25.05.1873 - 30.08.1944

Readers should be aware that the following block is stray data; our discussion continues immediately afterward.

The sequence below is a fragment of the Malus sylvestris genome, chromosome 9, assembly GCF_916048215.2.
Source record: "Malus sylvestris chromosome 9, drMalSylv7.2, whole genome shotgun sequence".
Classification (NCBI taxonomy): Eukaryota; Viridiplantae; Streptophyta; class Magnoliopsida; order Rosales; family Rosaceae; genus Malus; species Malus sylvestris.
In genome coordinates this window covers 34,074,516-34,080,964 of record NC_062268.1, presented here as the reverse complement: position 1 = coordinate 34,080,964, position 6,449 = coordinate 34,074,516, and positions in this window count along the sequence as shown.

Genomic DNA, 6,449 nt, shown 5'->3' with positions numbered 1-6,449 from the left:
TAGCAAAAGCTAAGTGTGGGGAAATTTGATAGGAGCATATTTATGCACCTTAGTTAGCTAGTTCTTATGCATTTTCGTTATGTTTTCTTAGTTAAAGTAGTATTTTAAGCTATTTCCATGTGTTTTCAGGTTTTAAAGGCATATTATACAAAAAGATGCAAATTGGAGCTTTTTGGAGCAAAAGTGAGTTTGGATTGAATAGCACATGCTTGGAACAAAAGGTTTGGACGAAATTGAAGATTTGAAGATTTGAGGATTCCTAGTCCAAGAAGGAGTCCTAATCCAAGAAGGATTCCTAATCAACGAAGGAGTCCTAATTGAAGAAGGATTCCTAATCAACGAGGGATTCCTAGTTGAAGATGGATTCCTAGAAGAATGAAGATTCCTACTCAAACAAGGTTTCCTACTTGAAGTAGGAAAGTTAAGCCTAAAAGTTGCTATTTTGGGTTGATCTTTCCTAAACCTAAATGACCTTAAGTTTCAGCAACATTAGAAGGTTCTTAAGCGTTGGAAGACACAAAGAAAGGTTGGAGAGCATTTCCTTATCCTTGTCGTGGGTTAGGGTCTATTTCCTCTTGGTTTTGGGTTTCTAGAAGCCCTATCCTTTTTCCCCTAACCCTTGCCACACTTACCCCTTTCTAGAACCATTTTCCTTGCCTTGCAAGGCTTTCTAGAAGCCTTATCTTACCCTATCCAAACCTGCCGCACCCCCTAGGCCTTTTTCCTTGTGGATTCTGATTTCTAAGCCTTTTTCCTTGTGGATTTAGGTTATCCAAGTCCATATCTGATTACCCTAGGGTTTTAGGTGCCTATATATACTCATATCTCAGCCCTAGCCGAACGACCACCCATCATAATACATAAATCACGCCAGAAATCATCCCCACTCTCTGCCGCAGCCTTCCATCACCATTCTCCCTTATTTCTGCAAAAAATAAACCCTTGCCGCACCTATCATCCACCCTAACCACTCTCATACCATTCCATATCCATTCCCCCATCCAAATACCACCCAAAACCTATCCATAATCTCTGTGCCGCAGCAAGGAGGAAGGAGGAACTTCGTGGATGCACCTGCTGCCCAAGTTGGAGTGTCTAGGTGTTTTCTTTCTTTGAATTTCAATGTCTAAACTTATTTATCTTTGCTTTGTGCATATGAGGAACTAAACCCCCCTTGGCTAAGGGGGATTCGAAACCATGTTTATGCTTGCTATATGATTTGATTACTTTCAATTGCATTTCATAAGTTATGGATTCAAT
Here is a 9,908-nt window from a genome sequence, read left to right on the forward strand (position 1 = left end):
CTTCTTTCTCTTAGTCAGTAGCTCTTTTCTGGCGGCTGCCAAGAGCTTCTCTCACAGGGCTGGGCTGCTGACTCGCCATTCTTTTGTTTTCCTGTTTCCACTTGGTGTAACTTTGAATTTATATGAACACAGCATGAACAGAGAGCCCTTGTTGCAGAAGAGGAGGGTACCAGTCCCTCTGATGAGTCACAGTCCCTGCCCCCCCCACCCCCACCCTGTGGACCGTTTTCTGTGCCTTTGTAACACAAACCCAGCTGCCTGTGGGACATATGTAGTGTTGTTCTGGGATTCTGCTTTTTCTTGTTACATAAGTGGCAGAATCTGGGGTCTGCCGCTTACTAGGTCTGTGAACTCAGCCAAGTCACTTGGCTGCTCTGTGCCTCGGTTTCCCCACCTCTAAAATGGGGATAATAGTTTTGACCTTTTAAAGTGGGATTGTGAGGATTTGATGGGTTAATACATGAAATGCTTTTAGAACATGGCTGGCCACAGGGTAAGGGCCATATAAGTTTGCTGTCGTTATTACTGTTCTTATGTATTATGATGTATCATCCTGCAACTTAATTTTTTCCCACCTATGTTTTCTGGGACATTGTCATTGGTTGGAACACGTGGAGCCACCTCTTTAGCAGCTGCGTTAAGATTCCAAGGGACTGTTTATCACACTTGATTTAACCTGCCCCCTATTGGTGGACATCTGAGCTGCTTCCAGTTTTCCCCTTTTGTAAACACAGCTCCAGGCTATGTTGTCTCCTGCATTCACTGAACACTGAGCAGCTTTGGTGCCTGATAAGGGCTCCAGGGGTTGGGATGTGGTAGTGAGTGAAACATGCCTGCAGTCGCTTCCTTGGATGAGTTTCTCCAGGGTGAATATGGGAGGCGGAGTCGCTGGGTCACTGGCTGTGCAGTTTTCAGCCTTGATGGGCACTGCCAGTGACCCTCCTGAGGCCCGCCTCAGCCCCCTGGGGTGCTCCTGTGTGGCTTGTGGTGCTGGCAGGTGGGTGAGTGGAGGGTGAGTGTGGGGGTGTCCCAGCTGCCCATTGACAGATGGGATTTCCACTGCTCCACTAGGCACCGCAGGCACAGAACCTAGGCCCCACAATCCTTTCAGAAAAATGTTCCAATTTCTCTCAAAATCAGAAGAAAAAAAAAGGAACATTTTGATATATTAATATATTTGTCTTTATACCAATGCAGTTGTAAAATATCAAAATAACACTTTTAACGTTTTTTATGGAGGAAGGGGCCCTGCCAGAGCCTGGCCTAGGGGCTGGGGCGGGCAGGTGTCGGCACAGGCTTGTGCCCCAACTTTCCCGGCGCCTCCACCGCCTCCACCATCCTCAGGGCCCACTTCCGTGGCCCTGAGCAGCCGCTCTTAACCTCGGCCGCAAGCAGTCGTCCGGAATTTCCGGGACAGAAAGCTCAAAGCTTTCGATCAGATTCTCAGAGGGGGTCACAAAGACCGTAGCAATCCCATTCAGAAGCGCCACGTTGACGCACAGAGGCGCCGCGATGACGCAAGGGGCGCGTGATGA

The young Stanislav Zhukovsky’s success in painting angered his father. Only his caring and obedient mother supported the child - she was a well-educated woman with aristocratic roots who had studied in Paris in her youth. She nurtured in her children not only a love for drawing, but also for foreign languages and music. But discord had entered the family even before the birth of Stanislav. Following the anti-Russian uprising in Poland, the future artist's father lost his ancestral estate, becoming introverted and unsociable. When Stanislav turned 17, against his father’s will, he went to Moscow to enroll at the School of Painting, Sculpture and Architecture, something his strict father would not forgive, right up to the end of his life; he would be contemptuous toward the profession of artist, calling his son a ‘house painter.’ Zhukovsky studied with well-known teachers of his time such as Sergei Korovin, Leonid Pasternak, Abraham Arkhipov and the famous Vasily Polenov. As a student, he never experienced failure or disappointment- Exhibitions which included his work opened one after another, and established collectors purchased his paintings. The artist even opened his own school of painting, located first at the Hotel 'Saint Petersburg', but later moving to a large apartment on Kositzky Lane. The future poet Vladimir Mayakovsky was among his students there. Zhukovsky greeted The Revolution with little enthusiasm. The artist had long ago found his own themes, and finding his way in this new environment was challenging. He found it depressing that his art, his paintings depicting the world of old estates, were declared to be “alien” to the people. In 1923 he returned to Poland - this artist who had been so successful at the start of his career, found his circumstances changed, affected by the severe economic depression of these new times. Collectors stopped buying his art, and a few years later the Second World War began. The artist was incarcerated in a Nazi concentration camp where he perished in autumn of 1944.